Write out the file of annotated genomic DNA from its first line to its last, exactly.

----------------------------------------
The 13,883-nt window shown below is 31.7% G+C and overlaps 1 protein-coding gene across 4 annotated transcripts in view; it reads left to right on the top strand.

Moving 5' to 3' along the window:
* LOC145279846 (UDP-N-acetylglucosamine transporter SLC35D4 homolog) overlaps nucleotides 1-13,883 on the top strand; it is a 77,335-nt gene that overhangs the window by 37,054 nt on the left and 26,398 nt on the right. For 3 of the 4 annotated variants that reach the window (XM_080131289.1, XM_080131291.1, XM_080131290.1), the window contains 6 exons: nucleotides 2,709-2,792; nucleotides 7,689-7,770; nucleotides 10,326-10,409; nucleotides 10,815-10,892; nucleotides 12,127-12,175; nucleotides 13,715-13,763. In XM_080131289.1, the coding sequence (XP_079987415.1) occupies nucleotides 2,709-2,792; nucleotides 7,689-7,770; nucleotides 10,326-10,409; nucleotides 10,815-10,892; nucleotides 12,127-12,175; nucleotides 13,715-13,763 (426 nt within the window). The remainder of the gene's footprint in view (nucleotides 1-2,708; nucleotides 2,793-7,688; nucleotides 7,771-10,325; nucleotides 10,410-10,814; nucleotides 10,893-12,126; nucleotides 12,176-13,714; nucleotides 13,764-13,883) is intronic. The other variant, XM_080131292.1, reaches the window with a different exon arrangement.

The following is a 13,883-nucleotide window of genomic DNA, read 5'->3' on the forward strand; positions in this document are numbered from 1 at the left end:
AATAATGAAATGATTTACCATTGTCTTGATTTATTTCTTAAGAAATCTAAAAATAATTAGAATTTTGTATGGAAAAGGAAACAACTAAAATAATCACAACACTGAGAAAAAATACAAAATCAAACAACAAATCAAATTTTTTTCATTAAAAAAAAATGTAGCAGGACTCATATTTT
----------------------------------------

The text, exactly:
The 13,883-nt window shown below is 31.7% G+C and overlaps 1 protein-coding gene across 4 annotated transcripts in view; it reads left to right on the top strand.

Moving 5' to 3' along the window:
* LOC145279846 (UDP-N-acetylglucosamine transporter SLC35D4 homolog) overlaps nucleotides 1-13,883 on the top strand; it is a 77,335-nt gene that overhangs the window by 37,054 nt on the left and 26,398 nt on the right. For 3 of the 4 annotated variants that reach the window (XM_080131289.1, XM_080131291.1, XM_080131290.1), the window contains 6 exons: nucleotides 2,709-2,792; nucleotides 7,689-7,770; nucleotides 10,326-10,409; nucleotides 10,815-10,892; nucleotides 12,127-12,175; nucleotides 13,715-13,763. In XM_080131289.1, the coding sequence (XP_079987415.1) occupies nucleotides 2,709-2,792; nucleotides 7,689-7,770; nucleotides 10,326-10,409; nucleotides 10,815-10,892; nucleotides 12,127-12,175; nucleotides 13,715-13,763 (426 nt within the window). The remainder of the gene's footprint in view (nucleotides 1-2,708; nucleotides 2,793-7,688; nucleotides 7,771-10,325; nucleotides 10,410-10,814; nucleotides 10,893-12,126; nucleotides 12,176-13,714; nucleotides 13,764-13,883) is intronic. The other variant, XM_080131292.1, reaches the window with a different exon arrangement.

The following is a 13,883-nucleotide window of genomic DNA, read 5'->3' on the forward strand; positions in this document are numbered from 1 at the left end:
AATAATGAAATGATTTACCATTGTCTTGATTTATTTCTTAAGAAATCTAAAAATAATTAGAATTTTGTATGGAAAAGGAAACAACTAAAATAATCACAACACTGAGAAAAAATACAAAATCAAACAACAAATCAAATTTTTTTCATTAAAAAAAAATGTAGCAGGACTCATATTTT